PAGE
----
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CD Reviews:
Listening Room: Masters of Funk, Soul and Blues, John Mellencamp and more
 

By GARY GRAFF
Of the Oakland Press

» See more SOUND CHECK

R&B

Masters of Funk, Soul and Blues, “A Soulful Tale of Two Cities” (Soul Renaissance Records) **1/2

The concept behind this long-delayed two-CD set is solid; two soul music capitols, Detroit and Philadelphia, giving each other props by having artists from one camp cover the others’ songs. These 30 Motown and Philadelphia Internationalrelated classics still sound good in the hands of any hack bar band, so the capable singers and players that take them on here have a good enough time with the material and certainly sound comfortable working in each others’ sonic camp — even if there are several moments (the strained vocals and stiff arrangement of the Soul Survivors’ “Expressway (To Your Heart”) or the dentist offi ce treatment of “T.S.O.P.,” for instance) when we’re reminded that they’re not quite in their ’60s and early ’70s primes anymore. That said, it’s still a hoot to hear George Clinton, so deeply associated with cutting edge funk, dig into the heart of a jazzy treatment of Major Harris’ “Love Won’t Let Me Wait,” or the Vancouver’s Bobby Taylor emoting his way through the O’Jays’ “Sunshine” and the Spinners’ “Sadie.” Lamont Dozier’s strong vocal overcomes another weak arrangement on Billy Paul’s “Me & Mrs. Jones,” and former Temptation Ali “Ollie” Woodson punches the (metaphorical) lights out on “For the Love of Money,” another of several O’Jays tunes on the set. The Philly camp does right by Motown, too, with Sister Sledge’s Kathy Sledge delivering a joyous “Dancing in the Street,” Ted Mills nailing a keening treatment of the Temptations’ “Just My Imagination” and Bunny Sigler leading a spirited vamp through Marvin Gaye’s “Got to Give it Up.” Not one of these versions will replace the originals in your ears or in your heart, and there’s maybe a single disc’s worth of truly good stuff here, but it’s an admirable show of mutual respect that merits at least a listen — and, in some cases, more than one.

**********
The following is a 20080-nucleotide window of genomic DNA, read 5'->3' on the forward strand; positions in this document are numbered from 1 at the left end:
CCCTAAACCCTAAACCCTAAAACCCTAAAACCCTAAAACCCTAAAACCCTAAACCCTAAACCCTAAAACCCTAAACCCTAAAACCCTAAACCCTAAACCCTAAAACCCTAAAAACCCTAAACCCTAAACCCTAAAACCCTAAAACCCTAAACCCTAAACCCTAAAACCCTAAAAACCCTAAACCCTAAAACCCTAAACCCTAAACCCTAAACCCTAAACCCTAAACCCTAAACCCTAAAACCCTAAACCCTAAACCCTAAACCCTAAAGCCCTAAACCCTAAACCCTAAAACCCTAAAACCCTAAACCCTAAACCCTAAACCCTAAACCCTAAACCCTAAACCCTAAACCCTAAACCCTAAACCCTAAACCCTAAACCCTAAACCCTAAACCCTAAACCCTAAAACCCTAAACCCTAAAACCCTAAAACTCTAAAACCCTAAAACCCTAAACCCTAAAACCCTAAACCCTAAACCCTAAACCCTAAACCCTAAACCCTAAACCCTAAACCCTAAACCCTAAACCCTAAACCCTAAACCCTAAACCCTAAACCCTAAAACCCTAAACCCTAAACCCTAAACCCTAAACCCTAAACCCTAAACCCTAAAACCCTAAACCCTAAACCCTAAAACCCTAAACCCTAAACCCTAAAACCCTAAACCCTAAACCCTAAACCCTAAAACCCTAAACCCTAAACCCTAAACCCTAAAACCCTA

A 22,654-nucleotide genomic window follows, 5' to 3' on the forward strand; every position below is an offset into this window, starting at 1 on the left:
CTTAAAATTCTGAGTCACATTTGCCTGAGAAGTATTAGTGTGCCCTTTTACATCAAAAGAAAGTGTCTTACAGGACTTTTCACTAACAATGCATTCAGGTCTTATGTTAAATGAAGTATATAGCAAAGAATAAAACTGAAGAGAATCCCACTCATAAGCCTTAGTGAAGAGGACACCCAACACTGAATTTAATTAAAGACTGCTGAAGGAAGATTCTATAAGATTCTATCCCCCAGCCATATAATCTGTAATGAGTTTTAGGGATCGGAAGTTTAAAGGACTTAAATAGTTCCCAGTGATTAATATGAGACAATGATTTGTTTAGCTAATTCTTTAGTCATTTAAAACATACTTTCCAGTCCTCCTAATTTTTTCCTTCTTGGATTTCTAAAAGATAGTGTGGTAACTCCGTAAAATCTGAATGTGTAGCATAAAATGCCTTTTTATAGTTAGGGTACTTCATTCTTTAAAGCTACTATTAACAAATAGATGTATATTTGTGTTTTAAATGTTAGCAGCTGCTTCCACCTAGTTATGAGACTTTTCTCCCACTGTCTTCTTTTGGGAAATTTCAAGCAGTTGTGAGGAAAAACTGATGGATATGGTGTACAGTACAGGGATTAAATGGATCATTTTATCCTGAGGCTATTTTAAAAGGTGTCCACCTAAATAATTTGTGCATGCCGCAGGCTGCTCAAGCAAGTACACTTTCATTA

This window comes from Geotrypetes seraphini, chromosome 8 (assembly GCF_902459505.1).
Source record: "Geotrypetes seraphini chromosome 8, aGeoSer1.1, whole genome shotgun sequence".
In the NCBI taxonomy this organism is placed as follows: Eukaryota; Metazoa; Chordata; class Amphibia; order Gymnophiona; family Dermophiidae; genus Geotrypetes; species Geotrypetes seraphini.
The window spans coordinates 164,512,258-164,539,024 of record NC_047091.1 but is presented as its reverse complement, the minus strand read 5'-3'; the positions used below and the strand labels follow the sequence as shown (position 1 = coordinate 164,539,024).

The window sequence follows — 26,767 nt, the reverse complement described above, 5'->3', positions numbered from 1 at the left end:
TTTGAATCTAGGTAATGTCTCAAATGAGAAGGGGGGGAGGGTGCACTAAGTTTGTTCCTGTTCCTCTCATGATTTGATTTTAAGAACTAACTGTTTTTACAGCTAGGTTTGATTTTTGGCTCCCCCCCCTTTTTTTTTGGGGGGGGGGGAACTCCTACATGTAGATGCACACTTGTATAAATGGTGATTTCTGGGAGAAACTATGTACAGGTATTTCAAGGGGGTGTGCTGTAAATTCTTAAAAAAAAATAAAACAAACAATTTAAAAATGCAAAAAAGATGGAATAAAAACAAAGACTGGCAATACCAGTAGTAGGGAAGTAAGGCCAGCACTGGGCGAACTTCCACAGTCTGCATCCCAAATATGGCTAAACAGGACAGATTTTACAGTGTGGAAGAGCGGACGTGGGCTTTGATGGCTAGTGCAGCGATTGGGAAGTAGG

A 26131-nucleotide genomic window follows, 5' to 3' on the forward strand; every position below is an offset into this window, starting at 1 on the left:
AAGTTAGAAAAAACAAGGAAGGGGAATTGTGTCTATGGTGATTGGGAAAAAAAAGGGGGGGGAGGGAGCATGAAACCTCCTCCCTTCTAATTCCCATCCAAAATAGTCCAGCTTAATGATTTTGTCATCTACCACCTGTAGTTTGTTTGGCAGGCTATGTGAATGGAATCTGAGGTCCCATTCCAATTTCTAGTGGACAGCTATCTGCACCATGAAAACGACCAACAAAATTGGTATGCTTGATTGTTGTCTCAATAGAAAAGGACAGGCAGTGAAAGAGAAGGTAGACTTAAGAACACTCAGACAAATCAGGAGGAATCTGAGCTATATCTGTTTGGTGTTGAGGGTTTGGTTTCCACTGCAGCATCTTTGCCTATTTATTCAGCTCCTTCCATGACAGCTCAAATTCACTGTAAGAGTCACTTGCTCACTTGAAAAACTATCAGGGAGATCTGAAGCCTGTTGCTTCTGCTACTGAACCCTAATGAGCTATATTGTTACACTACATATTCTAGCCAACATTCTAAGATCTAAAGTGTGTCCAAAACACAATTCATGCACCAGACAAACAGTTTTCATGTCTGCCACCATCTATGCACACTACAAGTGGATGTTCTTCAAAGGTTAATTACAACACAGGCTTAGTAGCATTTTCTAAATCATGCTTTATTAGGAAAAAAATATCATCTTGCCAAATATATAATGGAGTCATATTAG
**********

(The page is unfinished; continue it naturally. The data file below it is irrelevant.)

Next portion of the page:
ROCK

John Mellencamp, “Freedom’s Road” (UMe/Universal Republic) ***

Say what you will about the Chevy truck campaign using “Our Country,” one of the 11 tracks on the Indiana rocker’s latest album; it succeeded in putting John Mellencamp back on the map for another poignant collection of heartland rock. Recorded in the garage of his Belmont, Ind., studio facility, “Freedom’s Road” is a texturally rich set that traverses “the road of madness and trouble ... paved with intolerance, ignorance and fear” — and still comes out the other side with a positive outlook (“There’s plenty of goodness in the world/I hope someday to find it all.”). Mellencamp makes a couple of fierce political statements — with Joan Baez on “Jim Crow” and on the hidden closing track “Rodeo Clown” — but mostly deals with broader social and personal issues. And, fortifi ed by backing vocals from Little Big Town, it wrings its hands tunefully through rockers such as “My Aeroplane,” ringing Midwest anthems (“Our Country,” “The Americans,” “Forgiveness”) and somber, cinematic ruminations like “Ghost Towns on the Highway” and “Rural Route.” A “Road” well worth traveling.